His entire high school career, if you can even call it that, has been a roller coaster ride for our entire family. Flunking classes, skipping classes, experimenting with drugs. My husband and I tried everything we could think of as parents to help him get it together — grounding, taking away privileges, family counseling, threats, encouragement, even a 10 week stint in an after school drug rehab for potheads. Nothing worked. Finally we realized that the only thing left to do was let go and leave the responsibility of his life outcomes in his hands, with the caveat that if this crap was still going on when he turned 18 in August he would need to find somewhere else to live.
The email from his English teacher came as I was standing in line at the grocery store deli awaiting my turn: Hi Aaron, I just wanted to let you know that you earned a 90 on your final exam; your essay was well written, insightful, and fully developed. This means that you pass senior English with a 61.
I didn’t realize how loudly I’d cried out, “Thank God!” until a few people standing close by turned to look at me. I immediately called my husband with the news, and of course that’s precisely when my deli number was called. I rattled out my order, ignoring the deli guy’s irritated expression. Yes, I was one of those rude people talking on my cell phone while he was trying to talk to me, and I didn’t care.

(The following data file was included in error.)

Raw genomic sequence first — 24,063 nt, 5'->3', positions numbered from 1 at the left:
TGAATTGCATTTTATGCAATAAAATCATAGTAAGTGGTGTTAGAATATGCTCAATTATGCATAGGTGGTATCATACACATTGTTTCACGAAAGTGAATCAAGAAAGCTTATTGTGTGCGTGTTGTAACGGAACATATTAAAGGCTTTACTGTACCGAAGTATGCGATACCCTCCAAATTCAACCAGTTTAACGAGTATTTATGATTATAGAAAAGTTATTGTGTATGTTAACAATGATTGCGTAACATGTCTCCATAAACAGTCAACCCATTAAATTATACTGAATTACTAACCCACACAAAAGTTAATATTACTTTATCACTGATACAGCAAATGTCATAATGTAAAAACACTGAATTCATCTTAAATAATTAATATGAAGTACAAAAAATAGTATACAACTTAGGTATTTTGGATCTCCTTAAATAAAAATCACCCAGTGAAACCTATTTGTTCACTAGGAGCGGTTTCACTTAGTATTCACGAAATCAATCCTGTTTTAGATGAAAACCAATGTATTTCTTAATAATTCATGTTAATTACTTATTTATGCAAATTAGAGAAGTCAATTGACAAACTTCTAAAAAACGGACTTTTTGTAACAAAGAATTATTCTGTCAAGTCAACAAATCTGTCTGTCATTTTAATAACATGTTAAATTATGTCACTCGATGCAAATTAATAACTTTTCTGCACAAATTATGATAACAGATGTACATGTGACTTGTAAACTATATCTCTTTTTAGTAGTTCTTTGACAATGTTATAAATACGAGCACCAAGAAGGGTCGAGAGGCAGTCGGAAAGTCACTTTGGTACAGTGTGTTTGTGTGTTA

As I told my husband that our son would indeed graduate, without warning the tears began to fall. Weeks, no, years of built up stress, of feeling like a failure as a mother, of wondering why I was so good at helping college students find academic success, yet my own son was a hot mess, melted away in that moment. He would graduate. This difficult phase was officially behind us.
The deli guy softened his stance upon seeing my tears. I managed to get through the rest of the order before texting my other sons, mom, dad, and brother with the news. This incited a flurry of texts, ranging from pure joy to my brother warning me not to give God too much of the credit, in response to my “Thank God!”. It might very well be God, I told him, cause I’ve been praying my ass off for weeks.